Even as the global climate change summit in Bonn drew itself close to its end, representatives from multiple countries all across the world seemed confident that important progress was being made in transforming sustained political commitment into action in the real world.
Forming a set of rules that can help countries to together defeat global warming, formed from the unprecedented global agreement that was achieved in Paris in 2015, was the task of the UN talks. In what has been described as a catastrophic outcome the world is set to increases its average temperature by 3C at the current pace of global warming very soon.
Frank Bainimarama, Fiji’s prime minister and president of the summit emphasized the importance of that UN task: “We are not simply negotiating words on a page, but we are representing all our people and the places they call home.”
The efforts have resulted in formation of a skeleton for the Paris rulebook which now comprises of a set of headings that is related to relating to the manner in which action on emissions is to be reported and monitored. Details of this would be finalized next year.
“The worst outcome would have been to end up with empty pages, but that is not going to happen,” said a German negotiator.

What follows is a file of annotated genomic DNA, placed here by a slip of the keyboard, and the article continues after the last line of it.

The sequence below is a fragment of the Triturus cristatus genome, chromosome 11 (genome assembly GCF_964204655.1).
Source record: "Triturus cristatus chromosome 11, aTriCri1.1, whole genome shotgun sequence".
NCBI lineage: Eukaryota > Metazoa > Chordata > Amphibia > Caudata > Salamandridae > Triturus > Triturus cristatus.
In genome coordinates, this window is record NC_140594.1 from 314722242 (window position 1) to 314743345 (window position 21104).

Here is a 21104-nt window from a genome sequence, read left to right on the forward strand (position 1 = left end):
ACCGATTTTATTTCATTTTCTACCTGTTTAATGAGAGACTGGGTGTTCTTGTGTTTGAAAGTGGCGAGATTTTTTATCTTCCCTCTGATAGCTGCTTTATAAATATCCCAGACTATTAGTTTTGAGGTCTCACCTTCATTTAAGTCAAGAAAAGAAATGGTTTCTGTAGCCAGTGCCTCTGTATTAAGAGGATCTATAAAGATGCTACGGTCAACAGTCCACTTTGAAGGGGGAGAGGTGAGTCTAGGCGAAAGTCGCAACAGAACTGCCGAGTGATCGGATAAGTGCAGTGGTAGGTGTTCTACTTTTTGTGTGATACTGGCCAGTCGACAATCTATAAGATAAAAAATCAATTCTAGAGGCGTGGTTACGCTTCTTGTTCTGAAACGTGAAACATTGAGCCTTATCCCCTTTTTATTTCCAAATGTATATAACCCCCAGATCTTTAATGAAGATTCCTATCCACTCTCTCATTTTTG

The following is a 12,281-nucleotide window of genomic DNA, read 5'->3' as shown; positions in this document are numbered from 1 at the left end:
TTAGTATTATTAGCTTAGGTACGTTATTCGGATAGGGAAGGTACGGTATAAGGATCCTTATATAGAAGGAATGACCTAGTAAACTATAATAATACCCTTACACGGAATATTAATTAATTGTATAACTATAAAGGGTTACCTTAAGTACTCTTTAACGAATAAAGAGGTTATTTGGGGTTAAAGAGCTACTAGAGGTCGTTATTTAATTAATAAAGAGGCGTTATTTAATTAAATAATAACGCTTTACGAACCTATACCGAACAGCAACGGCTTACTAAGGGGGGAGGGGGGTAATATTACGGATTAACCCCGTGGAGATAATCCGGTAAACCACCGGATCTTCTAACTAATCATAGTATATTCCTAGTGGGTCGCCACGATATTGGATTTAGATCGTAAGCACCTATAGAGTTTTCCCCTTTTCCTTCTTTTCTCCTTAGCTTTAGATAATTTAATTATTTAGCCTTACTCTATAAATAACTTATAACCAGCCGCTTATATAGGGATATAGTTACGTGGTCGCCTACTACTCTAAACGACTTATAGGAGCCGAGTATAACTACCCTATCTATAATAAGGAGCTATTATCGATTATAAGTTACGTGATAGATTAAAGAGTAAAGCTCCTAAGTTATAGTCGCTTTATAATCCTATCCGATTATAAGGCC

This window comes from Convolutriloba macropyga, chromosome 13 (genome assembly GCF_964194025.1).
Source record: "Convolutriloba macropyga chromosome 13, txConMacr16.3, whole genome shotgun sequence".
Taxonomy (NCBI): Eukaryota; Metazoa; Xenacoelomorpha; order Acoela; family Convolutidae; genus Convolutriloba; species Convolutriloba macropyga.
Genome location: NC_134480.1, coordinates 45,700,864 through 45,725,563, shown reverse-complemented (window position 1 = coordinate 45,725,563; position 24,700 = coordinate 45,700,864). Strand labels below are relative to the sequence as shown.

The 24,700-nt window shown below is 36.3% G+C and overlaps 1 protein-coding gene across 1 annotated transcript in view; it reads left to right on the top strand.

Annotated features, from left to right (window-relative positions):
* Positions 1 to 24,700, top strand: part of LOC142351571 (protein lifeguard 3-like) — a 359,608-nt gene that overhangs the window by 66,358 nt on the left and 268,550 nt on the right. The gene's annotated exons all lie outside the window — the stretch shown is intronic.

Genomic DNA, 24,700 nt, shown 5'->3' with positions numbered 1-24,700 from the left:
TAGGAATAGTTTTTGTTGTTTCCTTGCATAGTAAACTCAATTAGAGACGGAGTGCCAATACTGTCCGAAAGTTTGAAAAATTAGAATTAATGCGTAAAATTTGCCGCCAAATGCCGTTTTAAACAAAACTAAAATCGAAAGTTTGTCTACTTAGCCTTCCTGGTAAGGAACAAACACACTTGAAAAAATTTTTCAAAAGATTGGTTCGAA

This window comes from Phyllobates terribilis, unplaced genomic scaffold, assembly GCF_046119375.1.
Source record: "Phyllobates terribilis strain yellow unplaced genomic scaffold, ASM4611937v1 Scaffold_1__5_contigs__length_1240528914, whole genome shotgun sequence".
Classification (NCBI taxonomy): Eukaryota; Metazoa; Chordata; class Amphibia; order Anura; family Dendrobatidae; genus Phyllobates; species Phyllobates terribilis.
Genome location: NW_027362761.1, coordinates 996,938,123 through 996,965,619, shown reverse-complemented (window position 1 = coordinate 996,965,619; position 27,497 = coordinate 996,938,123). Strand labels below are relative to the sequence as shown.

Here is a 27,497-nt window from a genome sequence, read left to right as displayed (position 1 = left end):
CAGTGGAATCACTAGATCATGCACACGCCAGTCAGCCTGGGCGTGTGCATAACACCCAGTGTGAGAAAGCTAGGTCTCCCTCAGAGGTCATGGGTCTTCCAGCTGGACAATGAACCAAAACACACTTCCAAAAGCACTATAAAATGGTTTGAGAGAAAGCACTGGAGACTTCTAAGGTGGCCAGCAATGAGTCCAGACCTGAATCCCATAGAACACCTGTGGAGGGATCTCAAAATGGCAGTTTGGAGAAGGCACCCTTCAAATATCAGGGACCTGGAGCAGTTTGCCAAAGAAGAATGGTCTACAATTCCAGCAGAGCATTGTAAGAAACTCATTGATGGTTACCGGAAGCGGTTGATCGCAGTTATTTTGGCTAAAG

What the rich nations were doing before start of the Paris accord in 2020 was one issue that did flare up at the talks. There were not enough steps being taken, argued the developing nations.
And a very sensitive topic – climate funding from rich nations, overshadowed the final hours of the negotiations. In order to allow poorer and vulnerable nations to plan out their climate action, the donor countries need to spell out in advance, the amount of money they would provide. While they are not unwilling to pay, the present governments can hardly pledge for future governments, the richer nations claimed.
Slow delivery of previous funding promises was criticized by NGOs. Raijeli Nicole, from Oxfam, said: “For the most part, rich countries showed up to Bonn empty-handed.”
At the summit coal – considered to be the dirtiest fossil fuel, briefly got on the centre stage after the U.S. government conducted an official side event that allegedly promoted the use of coal. But as 19 countries pledged to completely phase out use of coal, those attempts were quickly put on the back benches. But the coalition of nations against coal took place outside the negotiations. According to Camilla Born at thinktank E3G: “We have had the Paris agreement living in the real world.”
According to sources, there has been little impact of the US president Donald Trump pulling the US out of the Paris deal. The US officials had not blocked anything and had played a neutral role.
Gebru Jember Endalew, the Ethiopian chair of the 47-strong Least Developed Countries negotiating bloc, said: “Unlike immigration, you cannot protect your country from climate change by building a wall.” Sources also said that no advantage was sought by other big powers like China and India, to make use of the void left by the US.
(Adapted from The Guardian)